Shakespeare/Measure For Measure term paper 12498

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References to venereal disease appear as early in the second scene of

Shakespeare’s Measure for Measure. Syphilis, the primary and most horrible of

venereal diseases, ran rampant in Shakespeare’s time. By giving a brief

history of the disease in Renaissance Europe one can gain a better understanding

of the disease which will provide a greater insight into the play which would

have gone unknown. This brief history will include, the severity of the disease

in fifteenth and sixteenth century Europe, believed origins and symptoms of the

time period, and methods of curing or combating the disease.. By reading and

analyzing passages referring to syphilis in Measure for Measure it is clear that

Shakespeare himself believed in most of the truths established by the poet and

physician Fracastor. Fracastor was the primary source and influence regarding

studies of syphilis in Renaissance Europe. The disease we now commonly identify

as syphilis is believed to have arrived in Europe for the first time in the late

fifteenth century. Though there are few statistics from that period available to

prove such an argument, there is plenty of evidence that supports that the

disease suddenly emerged in great abundance during this time period. It is also

believed that syphilis was much more severe then, than it has ever been since.

Zinsser writes in his book, Rats, Lice, and History that: “There is little

doubt that when syphilis first appeared in epidemic form, at the beginning of

the sixteenth century, it was a far more virulent, acute, and factual condition

than it is now (Rosebury 23).” The first time syphilis, called evil pocks at

the time, was mentioned in print occurred on August 7, 1495 in the Edict of the

Holy Roman Emperor Maximilian. In this document syphilis was believed to be a

punishment sent from God for blasphemy and was described as something “which

had never occurred before nor been heard of within the memory of man (Rosebury

24).” Between the years 1495 and 1498 there were a total of nine similar

documents that emerged through out Western Europe. In 1530 Fracastor, a poet and

physician, published the poem, Syphilis sive Morbus Gallicus, translated

“Syphilis or the French Disease.” The main character was a shepherd in

Hispaniola named Syphilis. Syphilis caught the disease for disrespecting the

Gods. At the time Fracastor believed in the previous documents, but would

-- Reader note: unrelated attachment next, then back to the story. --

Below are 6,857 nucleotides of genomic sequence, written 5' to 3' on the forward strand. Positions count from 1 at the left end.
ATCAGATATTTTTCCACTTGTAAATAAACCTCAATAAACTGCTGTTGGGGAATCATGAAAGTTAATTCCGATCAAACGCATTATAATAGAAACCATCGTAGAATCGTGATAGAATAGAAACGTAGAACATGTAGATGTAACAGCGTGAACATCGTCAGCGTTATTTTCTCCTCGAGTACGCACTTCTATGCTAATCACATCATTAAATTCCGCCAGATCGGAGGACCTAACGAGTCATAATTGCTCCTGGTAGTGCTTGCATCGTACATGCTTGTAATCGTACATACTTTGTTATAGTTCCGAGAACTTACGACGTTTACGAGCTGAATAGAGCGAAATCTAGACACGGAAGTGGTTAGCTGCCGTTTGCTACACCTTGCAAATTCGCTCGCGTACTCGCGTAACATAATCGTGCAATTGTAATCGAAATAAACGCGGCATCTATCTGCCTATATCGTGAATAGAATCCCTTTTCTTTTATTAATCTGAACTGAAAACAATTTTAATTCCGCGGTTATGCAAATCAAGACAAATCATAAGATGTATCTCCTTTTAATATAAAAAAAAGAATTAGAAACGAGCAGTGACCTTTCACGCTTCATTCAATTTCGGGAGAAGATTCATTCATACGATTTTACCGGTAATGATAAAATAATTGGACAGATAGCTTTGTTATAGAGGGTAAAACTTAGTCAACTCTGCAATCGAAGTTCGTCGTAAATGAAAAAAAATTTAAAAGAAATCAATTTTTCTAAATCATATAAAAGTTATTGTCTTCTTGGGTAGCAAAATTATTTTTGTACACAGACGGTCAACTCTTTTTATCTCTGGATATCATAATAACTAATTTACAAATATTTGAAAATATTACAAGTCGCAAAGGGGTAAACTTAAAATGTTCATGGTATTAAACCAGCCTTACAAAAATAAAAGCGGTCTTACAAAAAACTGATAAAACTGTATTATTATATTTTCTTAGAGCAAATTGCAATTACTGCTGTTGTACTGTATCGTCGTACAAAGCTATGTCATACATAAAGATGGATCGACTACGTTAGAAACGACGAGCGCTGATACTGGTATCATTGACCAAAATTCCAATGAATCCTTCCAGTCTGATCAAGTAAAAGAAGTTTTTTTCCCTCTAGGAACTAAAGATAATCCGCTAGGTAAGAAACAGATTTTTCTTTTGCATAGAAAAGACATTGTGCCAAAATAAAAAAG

provide his own original ideas concerning how the disease reached Europe. He

also alluded to possible treatments, that Shakespeare will later use in his

plays. Fracastor used the name “syphilis” for both the main character and

the disease he contracted. However, the name of the disease continued to be

known as “the French disease.” It was not until the 1850’s, more than

three centuries after Fracastor’s poem, that the disease was called

“syphilis.” Fracastor’s poem grew widely popular in Western Europe, and

was believed to be mostly factual at the time. It might seem odd that a

fictional poem with fictional characters would be widely regarded as truth, but

under the extreme circumstances of the sixteenth century syphilis epidemic it

makes perfect sense. Syphilis had caused terror in the hearts of the people in

the sixteenth century due to its rapid spread. Physicians seemed helpless to

cure it. No one could do anything, but believe in what Fracastor wrote. In the

poem Fracastor had answers concerning its origin, symptoms, and cure for this

new disease. He went along with the common belief that it appeared in the French

army before Naples around the year 1495. “From France, and justly took from

France his name, (Rosebury 31).” This quote provides the evidence concerning

syphilis’ former name, “The French Disease.” He also discussed how he

believed that it originated in America, and was brought back with Columbus and

his men. This was the popular view of the day, and many researchers still find

truth in it. What Fracastor truly believed, at the time, was that the positions

of the planets influenced the outbreak of the disease. He believed that they

lined up in such a way that provided great conditions for the emergence of the

disease. In the poem Fracastor also states that the disease had very often a

“extra-genital origin (Rosebury 34).” An observation he will later discuss

further. He also goes on to discuss possible treatments that became popular in

the sixteenth century, which also appeared in some of Shakespeare’s plays. He

recommends to get plenty of exercise, and to avoid wine and fish. He also

includes using mercury, a very popular method of controlling the disease, which